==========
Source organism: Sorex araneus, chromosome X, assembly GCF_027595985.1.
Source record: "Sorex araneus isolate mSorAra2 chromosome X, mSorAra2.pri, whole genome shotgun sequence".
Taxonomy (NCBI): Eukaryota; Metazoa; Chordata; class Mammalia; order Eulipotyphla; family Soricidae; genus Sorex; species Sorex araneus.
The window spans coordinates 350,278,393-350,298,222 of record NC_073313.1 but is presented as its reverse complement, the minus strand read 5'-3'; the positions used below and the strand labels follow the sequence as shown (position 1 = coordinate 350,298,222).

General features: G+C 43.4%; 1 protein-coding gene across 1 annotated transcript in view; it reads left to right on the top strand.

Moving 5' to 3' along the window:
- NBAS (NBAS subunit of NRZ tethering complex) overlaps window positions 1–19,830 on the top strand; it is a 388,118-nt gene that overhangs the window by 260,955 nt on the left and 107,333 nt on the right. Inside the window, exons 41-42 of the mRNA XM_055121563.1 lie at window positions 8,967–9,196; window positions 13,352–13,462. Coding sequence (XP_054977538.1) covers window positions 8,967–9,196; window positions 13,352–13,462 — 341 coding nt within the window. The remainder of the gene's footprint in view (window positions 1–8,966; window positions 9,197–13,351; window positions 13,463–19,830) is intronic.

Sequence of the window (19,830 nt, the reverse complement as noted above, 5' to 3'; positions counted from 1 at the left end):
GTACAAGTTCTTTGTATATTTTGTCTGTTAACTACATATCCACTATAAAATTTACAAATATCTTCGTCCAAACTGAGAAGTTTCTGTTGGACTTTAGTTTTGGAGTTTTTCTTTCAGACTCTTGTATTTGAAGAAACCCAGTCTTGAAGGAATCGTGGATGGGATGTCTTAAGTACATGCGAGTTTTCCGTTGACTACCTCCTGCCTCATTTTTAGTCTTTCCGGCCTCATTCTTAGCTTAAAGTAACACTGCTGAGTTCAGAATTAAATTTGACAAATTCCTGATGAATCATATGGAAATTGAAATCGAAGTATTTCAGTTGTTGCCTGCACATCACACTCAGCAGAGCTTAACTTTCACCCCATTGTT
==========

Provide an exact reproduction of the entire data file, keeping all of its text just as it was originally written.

Source organism: Sorex araneus, chromosome X, assembly GCF_027595985.1.
Source record: "Sorex araneus isolate mSorAra2 chromosome X, mSorAra2.pri, whole genome shotgun sequence".
Taxonomy (NCBI): Eukaryota; Metazoa; Chordata; class Mammalia; order Eulipotyphla; family Soricidae; genus Sorex; species Sorex araneus.
The window spans coordinates 350,278,393-350,298,222 of record NC_073313.1 but is presented as its reverse complement, the minus strand read 5'-3'; the positions used below and the strand labels follow the sequence as shown (position 1 = coordinate 350,298,222).

General features: G+C 43.4%; 1 protein-coding gene across 1 annotated transcript in view; it reads left to right on the top strand.

Moving 5' to 3' along the window:
- NBAS (NBAS subunit of NRZ tethering complex) overlaps window positions 1–19,830 on the top strand; it is a 388,118-nt gene that overhangs the window by 260,955 nt on the left and 107,333 nt on the right. Inside the window, exons 41-42 of the mRNA XM_055121563.1 lie at window positions 8,967–9,196; window positions 13,352–13,462. Coding sequence (XP_054977538.1) covers window positions 8,967–9,196; window positions 13,352–13,462 — 341 coding nt within the window. The remainder of the gene's footprint in view (window positions 1–8,966; window positions 9,197–13,351; window positions 13,463–19,830) is intronic.

Sequence of the window (19,830 nt, the reverse complement as noted above, 5' to 3'; positions counted from 1 at the left end):
GTACAAGTTCTTTGTATATTTTGTCTGTTAACTACATATCCACTATAAAATTTACAAATATCTTCGTCCAAACTGAGAAGTTTCTGTTGGACTTTAGTTTTGGAGTTTTTCTTTCAGACTCTTGTATTTGAAGAAACCCAGTCTTGAAGGAATCGTGGATGGGATGTCTTAAGTACATGCGAGTTTTCCGTTGACTACCTCCTGCCTCATTTTTAGTCTTTCCGGCCTCATTCTTAGCTTAAAGTAACACTGCTGAGTTCAGAATTAAATTTGACAAATTCCTGATGAATCATATGGAAATTGAAATCGAAGTATTTCAGTTGTTGCCTGCACATCACACTCAGCAGAGCTTAACTTTCACCCCATTGTT